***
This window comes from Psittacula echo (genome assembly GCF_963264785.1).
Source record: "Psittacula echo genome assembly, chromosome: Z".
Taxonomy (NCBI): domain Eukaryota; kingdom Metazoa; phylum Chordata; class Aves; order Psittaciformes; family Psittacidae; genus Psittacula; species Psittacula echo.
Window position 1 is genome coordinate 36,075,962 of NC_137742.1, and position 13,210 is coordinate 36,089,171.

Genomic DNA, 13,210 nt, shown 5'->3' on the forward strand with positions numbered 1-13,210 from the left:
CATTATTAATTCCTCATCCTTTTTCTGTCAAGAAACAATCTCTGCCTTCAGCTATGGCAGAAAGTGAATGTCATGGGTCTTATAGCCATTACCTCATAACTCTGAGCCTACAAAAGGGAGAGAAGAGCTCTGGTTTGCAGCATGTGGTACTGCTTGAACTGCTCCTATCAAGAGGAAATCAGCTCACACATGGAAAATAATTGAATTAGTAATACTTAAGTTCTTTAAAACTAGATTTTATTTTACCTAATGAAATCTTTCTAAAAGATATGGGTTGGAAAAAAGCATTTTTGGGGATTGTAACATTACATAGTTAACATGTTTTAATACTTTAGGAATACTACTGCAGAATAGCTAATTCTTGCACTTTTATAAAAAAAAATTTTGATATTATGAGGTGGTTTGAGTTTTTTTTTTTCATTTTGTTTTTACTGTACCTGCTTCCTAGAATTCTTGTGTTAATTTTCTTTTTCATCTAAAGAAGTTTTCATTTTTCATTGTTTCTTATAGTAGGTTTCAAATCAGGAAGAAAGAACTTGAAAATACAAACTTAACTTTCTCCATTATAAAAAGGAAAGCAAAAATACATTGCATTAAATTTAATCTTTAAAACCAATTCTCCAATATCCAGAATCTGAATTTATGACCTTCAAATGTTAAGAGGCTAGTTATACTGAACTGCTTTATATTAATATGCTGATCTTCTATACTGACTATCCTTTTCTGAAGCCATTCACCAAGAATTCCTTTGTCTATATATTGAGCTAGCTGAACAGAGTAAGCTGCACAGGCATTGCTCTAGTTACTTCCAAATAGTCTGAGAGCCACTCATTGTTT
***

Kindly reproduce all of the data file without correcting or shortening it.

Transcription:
This window comes from Psittacula echo (genome assembly GCF_963264785.1).
Source record: "Psittacula echo genome assembly, chromosome: Z".
Taxonomy (NCBI): domain Eukaryota; kingdom Metazoa; phylum Chordata; class Aves; order Psittaciformes; family Psittacidae; genus Psittacula; species Psittacula echo.
Window position 1 is genome coordinate 36,075,962 of NC_137742.1, and position 13,210 is coordinate 36,089,171.

Genomic DNA, 13,210 nt, shown 5'->3' on the forward strand with positions numbered 1-13,210 from the left:
CATTATTAATTCCTCATCCTTTTTCTGTCAAGAAACAATCTCTGCCTTCAGCTATGGCAGAAAGTGAATGTCATGGGTCTTATAGCCATTACCTCATAACTCTGAGCCTACAAAAGGGAGAGAAGAGCTCTGGTTTGCAGCATGTGGTACTGCTTGAACTGCTCCTATCAAGAGGAAATCAGCTCACACATGGAAAATAATTGAATTAGTAATACTTAAGTTCTTTAAAACTAGATTTTATTTTACCTAATGAAATCTTTCTAAAAGATATGGGTTGGAAAAAAGCATTTTTGGGGATTGTAACATTACATAGTTAACATGTTTTAATACTTTAGGAATACTACTGCAGAATAGCTAATTCTTGCACTTTTATAAAAAAAAATTTTGATATTATGAGGTGGTTTGAGTTTTTTTTTTTCATTTTGTTTTTACTGTACCTGCTTCCTAGAATTCTTGTGTTAATTTTCTTTTTCATCTAAAGAAGTTTTCATTTTTCATTGTTTCTTATAGTAGGTTTCAAATCAGGAAGAAAGAACTTGAAAATACAAACTTAACTTTCTCCATTATAAAAAGGAAAGCAAAAATACATTGCATTAAATTTAATCTTTAAAACCAATTCTCCAATATCCAGAATCTGAATTTATGACCTTCAAATGTTAAGAGGCTAGTTATACTGAACTGCTTTATATTAATATGCTGATCTTCTATACTGACTATCCTTTTCTGAAGCCATTCACCAAGAATTCCTTTGTCTATATATTGAGCTAGCTGAACAGAGTAAGCTGCACAGGCATTGCTCTAGTTACTTCCAAATAGTCTGAGAGCCACTCATTGTTT